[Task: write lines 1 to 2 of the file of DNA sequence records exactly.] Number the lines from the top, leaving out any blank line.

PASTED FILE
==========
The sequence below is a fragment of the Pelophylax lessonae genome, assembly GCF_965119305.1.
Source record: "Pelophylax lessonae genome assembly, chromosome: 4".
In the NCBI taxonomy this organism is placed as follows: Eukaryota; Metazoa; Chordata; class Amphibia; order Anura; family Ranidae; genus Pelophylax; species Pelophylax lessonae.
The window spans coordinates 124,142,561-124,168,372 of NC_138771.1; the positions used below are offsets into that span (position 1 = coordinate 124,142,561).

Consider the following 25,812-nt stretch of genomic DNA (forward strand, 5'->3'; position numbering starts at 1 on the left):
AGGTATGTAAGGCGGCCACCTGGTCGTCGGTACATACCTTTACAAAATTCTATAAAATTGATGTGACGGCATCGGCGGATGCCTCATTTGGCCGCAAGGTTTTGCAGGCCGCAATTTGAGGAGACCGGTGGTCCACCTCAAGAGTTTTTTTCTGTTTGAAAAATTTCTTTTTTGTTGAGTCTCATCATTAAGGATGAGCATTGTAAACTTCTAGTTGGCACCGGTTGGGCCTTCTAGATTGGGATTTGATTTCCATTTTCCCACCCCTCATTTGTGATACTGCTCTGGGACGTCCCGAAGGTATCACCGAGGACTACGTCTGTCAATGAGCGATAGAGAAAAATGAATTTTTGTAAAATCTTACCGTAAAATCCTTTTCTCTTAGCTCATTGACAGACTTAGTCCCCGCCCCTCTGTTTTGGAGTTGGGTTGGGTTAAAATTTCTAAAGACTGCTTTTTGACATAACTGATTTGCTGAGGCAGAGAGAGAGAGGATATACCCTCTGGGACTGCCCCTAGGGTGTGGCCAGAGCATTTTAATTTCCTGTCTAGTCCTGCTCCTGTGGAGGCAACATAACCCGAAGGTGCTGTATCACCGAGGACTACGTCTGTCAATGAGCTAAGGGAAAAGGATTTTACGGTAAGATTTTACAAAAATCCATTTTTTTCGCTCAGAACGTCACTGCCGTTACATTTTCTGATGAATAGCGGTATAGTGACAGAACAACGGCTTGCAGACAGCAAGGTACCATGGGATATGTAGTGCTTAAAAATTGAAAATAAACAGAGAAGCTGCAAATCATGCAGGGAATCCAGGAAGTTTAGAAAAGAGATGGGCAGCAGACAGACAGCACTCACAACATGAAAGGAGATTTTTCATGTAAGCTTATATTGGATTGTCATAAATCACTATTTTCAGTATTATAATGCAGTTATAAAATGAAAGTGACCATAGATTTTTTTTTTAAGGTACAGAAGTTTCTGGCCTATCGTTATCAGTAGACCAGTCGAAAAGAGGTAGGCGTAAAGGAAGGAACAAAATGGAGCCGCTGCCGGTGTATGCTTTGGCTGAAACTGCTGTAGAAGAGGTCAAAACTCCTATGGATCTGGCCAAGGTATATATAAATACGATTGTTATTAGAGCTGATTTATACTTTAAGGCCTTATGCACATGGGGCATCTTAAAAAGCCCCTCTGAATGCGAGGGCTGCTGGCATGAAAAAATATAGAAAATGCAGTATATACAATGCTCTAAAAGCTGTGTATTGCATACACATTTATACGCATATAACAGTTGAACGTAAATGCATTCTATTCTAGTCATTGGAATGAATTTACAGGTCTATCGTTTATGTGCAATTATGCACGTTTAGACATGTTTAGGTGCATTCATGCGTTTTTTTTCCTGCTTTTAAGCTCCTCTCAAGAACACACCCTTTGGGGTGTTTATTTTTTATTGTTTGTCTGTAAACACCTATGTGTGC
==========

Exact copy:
The sequence below is a fragment of the Pelophylax lessonae genome, assembly GCF_965119305.1.
Source record: "Pelophylax lessonae genome assembly, chromosome: 4".